There are some who think that this chapter 53, is devoted totally to the experience of Jesus at the Crucifixion and the sufferings recorded in the gospels, but by looking at this divisional aspect of the chapter in this way we can see the inspiration of the Old Testament. For this threefold pattern is seen in other aspects of the Books of Experience. Within this most inspired prophesy we see the Lord Jesus Christ. The first five verses call us to; Behold the man; Verses 6-9 call us to; Behold the Lamb. And verses 10-12 call us to Behold your King. The first title is borrowed from the words of Pilate as he brought Jesus to the crowds at the judgement hall. The second is the message proclaimed by John the Baptist just before the baptism of Jesus The third title, again is attributed to Pilate at the trial of Jesus. Within the first few verses we have a little insight into the hidden years of the life of Jesus. “He shall grow up before Him” The phrase “grow up” gives us a clue that we are hearing those early years in Nazareth being prophesied about. “As a tender plant” There never was a tenderer plant, but as in nature there is the marvel of very tender plants surviving against storm and rain and many thousands of living creatures, so this tender plant also grew. How vulnerable are children, Their dependence upon the adults who bring them up, and the faith they have to put in them makes their environment a very hostile area for holy growth. Their innocence makes them easy targets for others to exploit. Those tender years as the Christ-child, are not written in detail but we can grasp something of the concern that there was in heaven as the father watched the son “grow up before him”. He watched others of his creatures, (Mary and Joseph) to whom he had entrusted the responsibility of bringing up his own Son on this earth. The whole plan of Salvation depended upon the sacrifice being without spot and without blemish. How could John the Baptist have been able to say “Behold the Lamb of God,” if any taint of uncleanness had fallen upon Jesus in those hidden years. God could not have offered him as His Lamb for the sins of the world.. If the earthly lambs for earthly families had to be without spot and without blemish, how much more the very Lamb of God. For God the father’s sake “He grew up before Him”. Job gives the same testimony that God examined him each morning and watched his every step, even , says Job, “having put marks on the soles of my feet so that he could trace my steps” “and as a root out of dry ground” This marvellous expression can refer only to his supernatural birth. As surely as it is an impossibility for anything to grow without water, so it is impossible for a child to be born without an earthly father. Ironically, those who foolishly would deny the virgin birth must find all christian truth to be diluted. To say that Jesus was the carnal son of a carpenter called Joseph reduces the whole bible revelation to the level of mere man-made religion. “And when we shall see Him, there is no beauty that we should desire Him” His physical form has always intrigued artists and romantics for centuries. The scripture here tells us that his physical form was nothing special. He had no special beauty that he should become the pop idol of His day. In fact when Jesus was only thirty or so, the Jews debating with him said “you are not yet fifty”. Some difference. No doubt they were looking at the outward form of this man of sorrows and acquainted with grief. A few verses earlier in ch. 52 we read that his visage was marred more than that of any man. This gives us a small clue into the human suffering that Jesus endured, and perhaps, the effect of those sufferings upon his natural features. Suffering tends to show in the face. “Smitten of God and afflicted” Those of his neighbours and fellow townspeople who watched him grow up would have clear memories of his “dubious” birth. They would all have known in that village community that Mary had been pregnant before she was married. The Jewish upbringing and teaching made them believe quite firmly that if one sinned then trouble would follow. Job’s friends are typical examples of this belief. They bombarded Job with accusations because of it. The people of Nazareth no doubt on seeing the troubles he encountered, would believe that he had been smitten by God, because of his sinfulness. However, we now see that if Job was the target of Satan because of His perfectness, then without any doubt at all, Jesus would be an even greater target. It is quite believable that no man ever suffered as much as Jesus did throughout those early years. Further evidence of this is taken from the reaction of those who knew Him when he preached his first sermon. He said he was to bring the gospel to the poor, bind up the brokenhearted, open the eyes of the blind, set at liberty the captive and heal those who were bruised by the knocks of life. The reaction of the people who knew him, when they heard him say he had come to minister to poor, brokenhearted, bound, bruised people, was “Doctor Heal yourself”. For if anyone was in such a condition, (at least to all outward appearances) it was Jesus Himself. As Job’s family turned their backs on him so the neighbours of Jesus “hid their faces from Him.” They would not want to company with someone who had had such a lot of “bad luck,”, for fear that some of it might rub off on to them. The Jewish religious beliefs would enhance that attitude. “Surely He has borne our griefs and carried our sorrows” The emphasis in verse 4 should be on the word “our”, for it is telling us that without doubt he carried the same griefs and sorrows that we have to carry. He was never immune to the sufferings of life. Sometimes we are guilty of believing that because he was the Son of God, then all he would have to do in trouble would be to whisper a cry for help and angels would come down in thousands to rescue him. But the truth is we could not be more mistaken. Hebrews tells us that to be our high priest he had to truly be one of us, and so “tested in all points like we are he was, yet without sin.” Having known the same sufferings it says that He is now able to help those who suffer and to intercede on their (our) behalf. Fulfilling the wonderful prophetic cry of Job that his advocate was in heaven interceding for him. We are told that “though He was a Son he learnt his obedience through the things that he suffered.”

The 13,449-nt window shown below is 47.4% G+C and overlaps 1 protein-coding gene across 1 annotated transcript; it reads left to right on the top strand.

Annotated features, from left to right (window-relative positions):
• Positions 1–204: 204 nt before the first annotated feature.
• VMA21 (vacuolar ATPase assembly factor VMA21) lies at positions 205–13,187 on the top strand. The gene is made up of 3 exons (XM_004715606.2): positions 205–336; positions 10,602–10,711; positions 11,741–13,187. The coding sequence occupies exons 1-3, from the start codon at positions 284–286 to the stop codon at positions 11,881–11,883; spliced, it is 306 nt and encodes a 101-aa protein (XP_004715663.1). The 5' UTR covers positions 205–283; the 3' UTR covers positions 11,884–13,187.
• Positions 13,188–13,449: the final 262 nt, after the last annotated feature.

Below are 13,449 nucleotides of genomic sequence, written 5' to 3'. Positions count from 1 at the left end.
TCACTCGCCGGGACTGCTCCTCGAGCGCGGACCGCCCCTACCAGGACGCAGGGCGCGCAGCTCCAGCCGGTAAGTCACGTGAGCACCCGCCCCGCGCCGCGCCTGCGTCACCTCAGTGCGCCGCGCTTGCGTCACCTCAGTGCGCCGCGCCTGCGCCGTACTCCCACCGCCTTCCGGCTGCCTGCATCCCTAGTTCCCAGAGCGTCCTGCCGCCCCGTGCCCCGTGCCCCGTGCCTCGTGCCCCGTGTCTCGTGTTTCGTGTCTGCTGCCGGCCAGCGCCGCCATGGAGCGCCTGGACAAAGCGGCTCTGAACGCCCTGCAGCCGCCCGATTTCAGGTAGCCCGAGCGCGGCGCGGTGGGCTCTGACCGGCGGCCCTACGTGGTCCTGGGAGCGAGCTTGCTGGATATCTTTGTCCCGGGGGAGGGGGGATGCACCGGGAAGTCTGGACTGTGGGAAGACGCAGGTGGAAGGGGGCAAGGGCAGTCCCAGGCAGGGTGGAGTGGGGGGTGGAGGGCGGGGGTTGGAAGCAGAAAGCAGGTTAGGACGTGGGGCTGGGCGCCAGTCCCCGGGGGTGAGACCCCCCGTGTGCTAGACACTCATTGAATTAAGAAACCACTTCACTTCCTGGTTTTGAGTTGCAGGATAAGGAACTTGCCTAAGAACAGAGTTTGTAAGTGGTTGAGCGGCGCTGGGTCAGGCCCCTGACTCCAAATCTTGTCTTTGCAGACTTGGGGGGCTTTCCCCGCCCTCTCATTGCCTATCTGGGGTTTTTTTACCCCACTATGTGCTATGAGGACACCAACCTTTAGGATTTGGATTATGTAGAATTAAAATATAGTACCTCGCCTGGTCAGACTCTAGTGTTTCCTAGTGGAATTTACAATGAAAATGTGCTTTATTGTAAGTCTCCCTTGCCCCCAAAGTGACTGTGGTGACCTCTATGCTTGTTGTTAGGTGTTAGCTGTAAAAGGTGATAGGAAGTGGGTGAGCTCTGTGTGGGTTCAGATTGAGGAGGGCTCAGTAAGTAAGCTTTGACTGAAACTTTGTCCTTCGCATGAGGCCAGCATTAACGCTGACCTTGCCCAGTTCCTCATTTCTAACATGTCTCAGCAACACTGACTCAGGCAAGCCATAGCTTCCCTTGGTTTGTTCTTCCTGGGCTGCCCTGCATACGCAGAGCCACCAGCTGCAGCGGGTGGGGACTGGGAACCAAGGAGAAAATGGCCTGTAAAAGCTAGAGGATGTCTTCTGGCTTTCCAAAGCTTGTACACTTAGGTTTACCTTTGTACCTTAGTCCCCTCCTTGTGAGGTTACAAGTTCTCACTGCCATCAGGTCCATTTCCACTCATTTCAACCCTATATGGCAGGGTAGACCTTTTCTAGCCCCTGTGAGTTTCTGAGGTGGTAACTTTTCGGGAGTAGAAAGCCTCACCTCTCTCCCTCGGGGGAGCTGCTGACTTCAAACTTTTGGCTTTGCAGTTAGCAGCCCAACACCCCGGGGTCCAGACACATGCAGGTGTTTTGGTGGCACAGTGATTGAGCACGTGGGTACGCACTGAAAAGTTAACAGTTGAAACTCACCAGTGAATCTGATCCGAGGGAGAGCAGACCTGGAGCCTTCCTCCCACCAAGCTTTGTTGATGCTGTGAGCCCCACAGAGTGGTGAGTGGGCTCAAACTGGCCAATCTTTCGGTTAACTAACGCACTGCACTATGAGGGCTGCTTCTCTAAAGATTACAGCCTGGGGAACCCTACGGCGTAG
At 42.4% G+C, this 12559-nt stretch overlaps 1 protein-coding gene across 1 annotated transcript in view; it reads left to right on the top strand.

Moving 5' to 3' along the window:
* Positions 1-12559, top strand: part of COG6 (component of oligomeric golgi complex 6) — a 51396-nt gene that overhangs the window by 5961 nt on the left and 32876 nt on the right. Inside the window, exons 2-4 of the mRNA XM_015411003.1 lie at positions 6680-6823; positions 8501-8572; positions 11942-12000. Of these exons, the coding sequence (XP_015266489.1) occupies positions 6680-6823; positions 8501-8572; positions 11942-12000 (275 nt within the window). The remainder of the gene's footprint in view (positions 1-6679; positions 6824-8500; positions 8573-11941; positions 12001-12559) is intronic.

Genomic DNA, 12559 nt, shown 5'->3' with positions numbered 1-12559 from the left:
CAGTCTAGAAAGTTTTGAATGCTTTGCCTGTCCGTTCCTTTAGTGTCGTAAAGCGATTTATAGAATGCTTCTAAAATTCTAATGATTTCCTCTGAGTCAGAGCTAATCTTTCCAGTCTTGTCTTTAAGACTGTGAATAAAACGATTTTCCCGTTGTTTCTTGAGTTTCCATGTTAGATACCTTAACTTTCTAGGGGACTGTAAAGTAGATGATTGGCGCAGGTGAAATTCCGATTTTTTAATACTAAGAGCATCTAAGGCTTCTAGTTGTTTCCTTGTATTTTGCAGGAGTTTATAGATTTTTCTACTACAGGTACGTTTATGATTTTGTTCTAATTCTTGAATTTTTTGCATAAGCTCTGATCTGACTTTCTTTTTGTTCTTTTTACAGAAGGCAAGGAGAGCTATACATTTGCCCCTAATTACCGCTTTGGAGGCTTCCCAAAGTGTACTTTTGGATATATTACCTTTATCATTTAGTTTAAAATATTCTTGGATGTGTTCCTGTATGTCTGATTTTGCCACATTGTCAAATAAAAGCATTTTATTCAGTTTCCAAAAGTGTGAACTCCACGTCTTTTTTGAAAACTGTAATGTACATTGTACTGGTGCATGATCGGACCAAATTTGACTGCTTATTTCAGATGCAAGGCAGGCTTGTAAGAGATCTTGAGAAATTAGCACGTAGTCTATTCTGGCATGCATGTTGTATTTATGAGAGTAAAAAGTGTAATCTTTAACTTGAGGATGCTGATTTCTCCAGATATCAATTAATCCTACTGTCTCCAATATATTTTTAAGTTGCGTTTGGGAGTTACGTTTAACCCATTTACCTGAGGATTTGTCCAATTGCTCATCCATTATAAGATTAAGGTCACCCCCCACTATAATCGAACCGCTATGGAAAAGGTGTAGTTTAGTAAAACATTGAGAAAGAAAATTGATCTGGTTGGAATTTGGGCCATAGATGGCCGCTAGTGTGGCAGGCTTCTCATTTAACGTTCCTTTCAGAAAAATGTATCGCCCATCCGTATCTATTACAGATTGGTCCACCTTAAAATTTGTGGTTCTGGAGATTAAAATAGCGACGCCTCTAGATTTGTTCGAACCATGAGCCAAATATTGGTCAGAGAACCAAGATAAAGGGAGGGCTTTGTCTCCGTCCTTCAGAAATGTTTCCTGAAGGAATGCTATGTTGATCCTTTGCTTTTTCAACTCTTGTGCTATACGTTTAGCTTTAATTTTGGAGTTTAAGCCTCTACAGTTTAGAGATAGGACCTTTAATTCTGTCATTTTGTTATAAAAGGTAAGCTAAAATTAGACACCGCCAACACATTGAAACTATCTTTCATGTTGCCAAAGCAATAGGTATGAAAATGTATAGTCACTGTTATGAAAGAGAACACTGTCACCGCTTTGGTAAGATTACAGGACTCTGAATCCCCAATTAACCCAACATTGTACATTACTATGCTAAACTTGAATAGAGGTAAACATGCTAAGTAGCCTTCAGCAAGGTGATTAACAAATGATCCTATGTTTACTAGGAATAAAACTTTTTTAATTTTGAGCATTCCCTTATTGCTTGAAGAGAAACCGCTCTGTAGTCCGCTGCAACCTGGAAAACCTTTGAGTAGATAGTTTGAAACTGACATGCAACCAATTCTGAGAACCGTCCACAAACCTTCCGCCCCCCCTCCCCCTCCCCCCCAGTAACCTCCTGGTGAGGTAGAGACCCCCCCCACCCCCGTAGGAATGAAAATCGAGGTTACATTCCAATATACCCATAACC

Within the purposes of our study of Job, there is no need at this point to expound the next few verses as revealing the sacrificial suffering of the Lamb nor even the note of victory at the end revealing the victorious king sharing his spoil with those who are strong in faith. Sufficient at this stage to see this pattern which occurs often throughout scripture of “Man- Lamb- King”. For example it is seen in the lives of the men who wrote the Books of Experience (Job Psalms Proverbs etc) They are Job, David and Solomon. (see following chart) As “types-of Christ”, it is not difficult to see Solomon reigning in peace enjoying the spoils of victory with His people, as seen in the last few verses of Isaiah 53. Through him we “Behold our King” Similarly, David’s association with sin, lambs and much suffering presents a living exposition of the verses 5-7. to enable us to “Behold the Lamb”. For in Psalm 22 we have a description of the very crucifixion of Jesus. Psalm 51 his association with sin and the suffering he endured. David pours out his soul in confession. Likewise Jesus interceding on our behalf confessed our sins in the same way. If Jesus has not confessed our sins then there can be no forgiveness. Significant also to notice that the scripture tells us that David also was perfect as regards the keeping of the laws of the Lord “except for Bathsheba”- and Ps. 51 is a confession of that great sin. Jesus who was also perfect yet became sin for us. “Well might the sun in darkness hide And shut it’s glories in When Christ, the mighty maker died For man, the creatures sin” He who knew no sin became sin. He confessed and received forgiveness on our behalf. He is our great high priest. “Behold the Lamb of God which takes away the sins of the world” Having seen clearly the two representatives of the King and the Lamb, we should see that only Job is left, through whom we “Behold the Man”. If then the first few verses of Isaiah seem to illustrate for us the “hidden years” of Christ’s humanity, then Job surely fits the same bill. Thus we can arguably conclude that Job is in the old testament, as are all the others, for one reason only, and that is to reveal Christ. If Job was a target of Satan then surely it is there to confirm our natural expectations that Jesus would have been the prime target of Satan, while he learnt his spiritual apprenticeship in Nazareth That is where he learnt his obedience, and where he was tempted in all points like as we are. So we see from Job and the first few verses of Is. 53 (and many other texts and examples here and there throughout the old testament), a picture of the hidden years being unfolded. No wonder at His baptism, as Jesus emerged from this hidden private life into public ministry, to face a fresh lot of temptations known to servants of the Lord, that his Heavenly Father could not keep silent.. For there thundered from Heaven the voice of pride and delight, (as he did with Job) “This is my beloved Son in whom I am well pleased” What an offering - what a High Priest? Finally we must recognise that the whole point of Job’s experience being included in scripture could well be summed up in the phrase “the just for the unjust”. Had Job suffered justly, he would never have portrayed the Lord Jesus. The legal setting of the book cries out for justice. What happened to Job, seemed to him to be totally unjust. He became “black”. So also Christ became sin for us, the just for the unjust. In his treatise on the gospel in Romans ch 1-8 Paul declares that the gospel reveals to us the ”righteousness of God”. A just verdict is declared upon man as guilty, a just penalty of death is inevitable, a just payment is made by Christ, and justification is granted to all who by faith identify with Christ’s offering. It’s all about justice, and about what is “right”. God must have his “rights” and man must have his “rights”. In the gospel we see these things revealed.